Salwa Meghjee is a writer originally from Longwood, Florida. She graduated with a BA in English and minors in Theatre and Creative Writing from UC Berkeley. She writes about mental illness, sisterhood, and the Muslim-American experience with a comedic bent. Salwa often writes with her twin sister Samah, and together they produced, directed, and published the children’s play The Mysterious Mystery of the Lost Letters (Brooklyn Publishers, 2016) and wrote the short film “Therapist Speed Dating,” which streams on Amazon Prime. Salwa also served in AmeriCorps, wrote a column on mental illness for the newspaper The Daily Californian, co-founded and ran The Golden Theatre Company, interned at Lincoln Center and Playwrights Foundation, curated the show Front Row at Cal Performances theatre, and co-wrote and directed Bear Pact, a play that 7,000 new Berkeley students watch every year on mental health, substance use, and sexual health. In her free time, she loves baking blueberry pie, playing with her cats Dipper and Mabel, and crocheting hats.

Daryn Robinson is a writer/Blacktress from D.C. Her affinity for tailored blazers compelled her to earn a Bachelor of Business Administration from Loyola University Chicago in 2018. After six months interning for a billionaire mouse in Orlando, she returned to Chicago, where she has worked in fundraising at the Tony Award-winning Goodman Theatre for the past two years. A desk jockey by day, Daryn moonlights as a student/performer at Annoyance Theatre and Second City Conservatory. She also writes jokes as a Features Contributor for The Onion, and her pilot Aqua Tofana was recognized as a ScreenCraft Competition Quarterfinalist. Daryn creates tragicomedies about women who are equal parts awkwardness and ambition…much like herself!

Class of 2024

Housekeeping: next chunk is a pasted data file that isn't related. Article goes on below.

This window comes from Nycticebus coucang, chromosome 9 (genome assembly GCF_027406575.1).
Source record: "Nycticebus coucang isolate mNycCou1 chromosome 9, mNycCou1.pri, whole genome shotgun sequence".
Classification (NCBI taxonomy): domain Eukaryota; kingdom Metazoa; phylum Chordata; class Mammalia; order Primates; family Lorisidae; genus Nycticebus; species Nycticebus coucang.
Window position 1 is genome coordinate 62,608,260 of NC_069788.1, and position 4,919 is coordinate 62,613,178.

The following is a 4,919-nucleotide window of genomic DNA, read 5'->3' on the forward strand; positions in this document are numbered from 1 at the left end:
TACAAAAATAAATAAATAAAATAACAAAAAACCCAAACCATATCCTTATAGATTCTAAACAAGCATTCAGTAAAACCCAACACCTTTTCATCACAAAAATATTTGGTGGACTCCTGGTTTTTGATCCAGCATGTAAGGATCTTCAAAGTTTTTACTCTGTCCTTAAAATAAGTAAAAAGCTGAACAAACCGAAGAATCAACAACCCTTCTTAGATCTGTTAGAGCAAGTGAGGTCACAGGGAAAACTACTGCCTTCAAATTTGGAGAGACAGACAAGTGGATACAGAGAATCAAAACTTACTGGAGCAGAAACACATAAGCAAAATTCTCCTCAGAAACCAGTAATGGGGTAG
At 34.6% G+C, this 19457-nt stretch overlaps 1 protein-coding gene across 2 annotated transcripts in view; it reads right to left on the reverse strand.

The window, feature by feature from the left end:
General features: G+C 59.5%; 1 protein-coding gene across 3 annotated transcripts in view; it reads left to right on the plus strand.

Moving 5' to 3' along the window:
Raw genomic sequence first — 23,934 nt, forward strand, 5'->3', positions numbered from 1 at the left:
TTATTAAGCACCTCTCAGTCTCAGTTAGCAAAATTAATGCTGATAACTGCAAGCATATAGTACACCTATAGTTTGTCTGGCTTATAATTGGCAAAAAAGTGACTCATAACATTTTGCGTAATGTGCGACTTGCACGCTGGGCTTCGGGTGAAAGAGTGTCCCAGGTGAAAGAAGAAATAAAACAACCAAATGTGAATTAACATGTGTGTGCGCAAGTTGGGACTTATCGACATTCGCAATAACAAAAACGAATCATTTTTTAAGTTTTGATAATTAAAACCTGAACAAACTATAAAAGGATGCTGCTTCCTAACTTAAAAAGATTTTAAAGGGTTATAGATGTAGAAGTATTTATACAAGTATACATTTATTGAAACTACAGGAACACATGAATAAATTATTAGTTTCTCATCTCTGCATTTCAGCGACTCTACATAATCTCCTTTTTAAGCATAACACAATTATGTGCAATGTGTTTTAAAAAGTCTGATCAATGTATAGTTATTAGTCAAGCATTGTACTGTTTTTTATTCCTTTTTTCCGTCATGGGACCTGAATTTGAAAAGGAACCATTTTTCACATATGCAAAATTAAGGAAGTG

Akosua-Asamoabea Ampofo is a Ghanaian filmmaker who graduated with a Film degree from Bryn Mawr College in 2019. Most recently, she crewed for an award-winning documentary, When Women Speak, about Ghanaian women activism during the country’s military rule. Outside of documentary work, she works at a social media and digital advertising agency full time. She is interested in music and photography and with the help of Duolingo, she could be speaking— or at least not butchering— 4 languages by the end of the year. But currently, she speaks two and a half. Ampofo’s writing interests investigate issues of Identity Politics, Masculinities, History, and Minority Representations in the Media

Makeda Declet is a Guyanese-American playwright, actress, and producer with a proclivity to mention her Brooklyn upbringing (and her unwavering love of Buffy, the Vampire Slayer) at least twice, per conversation! She graduated from New York University, with a BFA in Theater. Her passion lies in telling stories about Black family dynamics, self-discovery, and addiction through the lens of Black, Queer protagonists. Currently based in Los Angeles, Makeda is a co-founder of Circle of Writers LA (sponsored by Final Draft and Coverfly) and the Ignition Project at EST/LA. She developed her play HAMMER at Moving Art’s MADLab development program and is developing her television pilot, Putting On, with Story 27’s Writers’ Colony. She is an HBO All- Access Fellowship and Sundance Uprise Grant finalist, as well as a member of SAG/AFTRA.

Joslyn Housley is an American playwright, librettist, editor, and mom who has called Chicago, London, New York, and northern France her home. Joslyn writes about journeys—physical, spiritual, emotional—and the people who take them. She is the author of the award-winning historical drama, The Silver Thread and the story writer for the 2021 film Hal King, an r&b opera based on Shakespeare’s Henry 4 parts 1 & 2. She also teaches historical fiction writing for the publishing house, midnight & indigo. She is currently working on a musical. Joslyn’s work has been recognized by: the Women Playwrights International Conference/Montreal; Landing Theatre’s New American Voices; the Bay Area Playwrights Festival; the Eugene O’Neill Theater Center’s National Playwrights Conference; the Great Plains Theatre Conference; and the Hudson Valley Writer’s Center.

Kate McMorran is a writer and actor who has a BA in Theatre and English from Muhlenberg College. She moved to NYC to become an actor, ended up working in a casting office, and finally landed at Northwestern to pursue her MFA in writing for Stage and Screen. Her work has been produced by the Playbill Virtual Theatre Festival, Portland Actors Conservatory, and The Future is Female Festival, and has been published by Smith and Kraus and various lit mags. Kate hopes to use writing to center female pleasure and dismantle patriarchal systems. She also loves to obsessively stare at her houseplants and can usually be found reading at least three books at once.